"an' makes 'em green in summer, an' lets 'em blaze in red an' yaller in
ther fall, an' hangs blue skies over 'em an' makes ther sun shine, an'
at night sprinkles 'em with stars an' a moon like thet!" Again, he
paused, and his eyes seemed to ask the corroboration which they read in
the expression and nod of the stranger from the mysterious outside
world. Then, Samson South spread his hands in a swift gesture of
protest, and his voice hardened in timbre as he went on:
"But these folks hyarabouts kain't understand thet. All they sees in
the laurel on the hillside, an' the big gray rocks an' the green trees,
is breshwood an' timber thet may be hidin' their enemies, or places ter
hide out an' lay-way some other feller. I hain't never seen no other
country. I don't know whether all places is like these hyar mountings
er not, but I knows thet the Lord didn't 'low fer men ter live blind,
not seein' no beauty in nothin'; ner not feelin' nothin' but hate an'
meanness--ner studyin' 'bout nothin' but deviltry. There hain't no
better folks nowhar then my folks, an' thar hain't no meaner folks
nowhar then them damned Hollmans, but thar's times when hit 'pears ter
me thet the Lord Almighty hain't plumb tickled ter death with ther way
things goes hyar along these creeks and coves."
Samson paused, and suddenly the glow died out of his eyes. His
features instantly reshaped themselves into their customary mold of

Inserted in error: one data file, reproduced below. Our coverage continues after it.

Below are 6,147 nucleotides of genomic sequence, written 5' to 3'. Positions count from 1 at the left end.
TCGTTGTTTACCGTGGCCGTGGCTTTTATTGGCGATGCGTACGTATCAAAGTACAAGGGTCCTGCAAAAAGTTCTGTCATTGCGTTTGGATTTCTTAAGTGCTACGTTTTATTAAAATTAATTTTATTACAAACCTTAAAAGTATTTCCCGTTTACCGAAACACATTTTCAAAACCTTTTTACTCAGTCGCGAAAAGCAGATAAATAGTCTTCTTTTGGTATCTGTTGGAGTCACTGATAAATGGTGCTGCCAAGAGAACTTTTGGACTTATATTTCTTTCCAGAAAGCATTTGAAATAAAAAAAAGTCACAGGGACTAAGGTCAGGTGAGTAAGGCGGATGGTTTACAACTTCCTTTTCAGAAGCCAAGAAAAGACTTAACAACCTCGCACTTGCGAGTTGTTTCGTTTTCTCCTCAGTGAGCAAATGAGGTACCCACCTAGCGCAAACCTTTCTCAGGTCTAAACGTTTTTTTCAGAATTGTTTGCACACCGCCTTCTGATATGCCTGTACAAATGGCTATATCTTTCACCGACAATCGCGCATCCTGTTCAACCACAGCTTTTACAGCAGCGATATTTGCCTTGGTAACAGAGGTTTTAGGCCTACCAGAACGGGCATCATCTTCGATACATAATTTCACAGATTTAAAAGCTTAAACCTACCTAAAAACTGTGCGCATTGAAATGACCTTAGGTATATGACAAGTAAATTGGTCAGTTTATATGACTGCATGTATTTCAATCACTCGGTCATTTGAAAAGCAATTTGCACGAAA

stoical hardness. It occurred to him that his outburst had been a long
one and strangely out of keeping with his usual taciturnity, and he
wondered what this stranger would think of him.
The stranger was marveling. He was seeing in the crude lad at his side
warring elements that might build into a unique and strangely
interesting edifice of character, and his own speech as he talked there
by the palings of the fence in the moonlight was swiftly establishing
the foundations of a comradeship between the two.
"Thar's something mighty quare about ye, stranger," said the boy at
last, half-shyly. "I been wonderin' why I've talked ter ye like this. I
hain't never talked that-away with no other man. Ye jest seemed ter
kind of compel me ter do hit. When I says things like thet ter Sally,
she gits skeered of me like ef I was plumb crazy, an', ef I talked that-
away to the menfolks 'round hyar they'd be sartain I was an idjit."
"That," said Lescott, gravely, "is because they don't understand. I do."
"I kin lay awake nights," said Samson, "an' see them hills and mists
an' colors the same es ef they was thar in front of my eyes--an' I kin
seem ter hear 'em as well as see 'em."
The painter nodded, and his voice fell into low quotation:
"'The scarlet of the maple can shake me like the cry
"Of bugles going by.'"
The boy's eyes deepened. To Lescott, the thought of bugles conjured up
a dozen pictures of marching soldiery under a dozen flags. To Samson
South, it suggested only one: militia guarding a battered courthouse,
but to both the simile brought a stirring of pulses.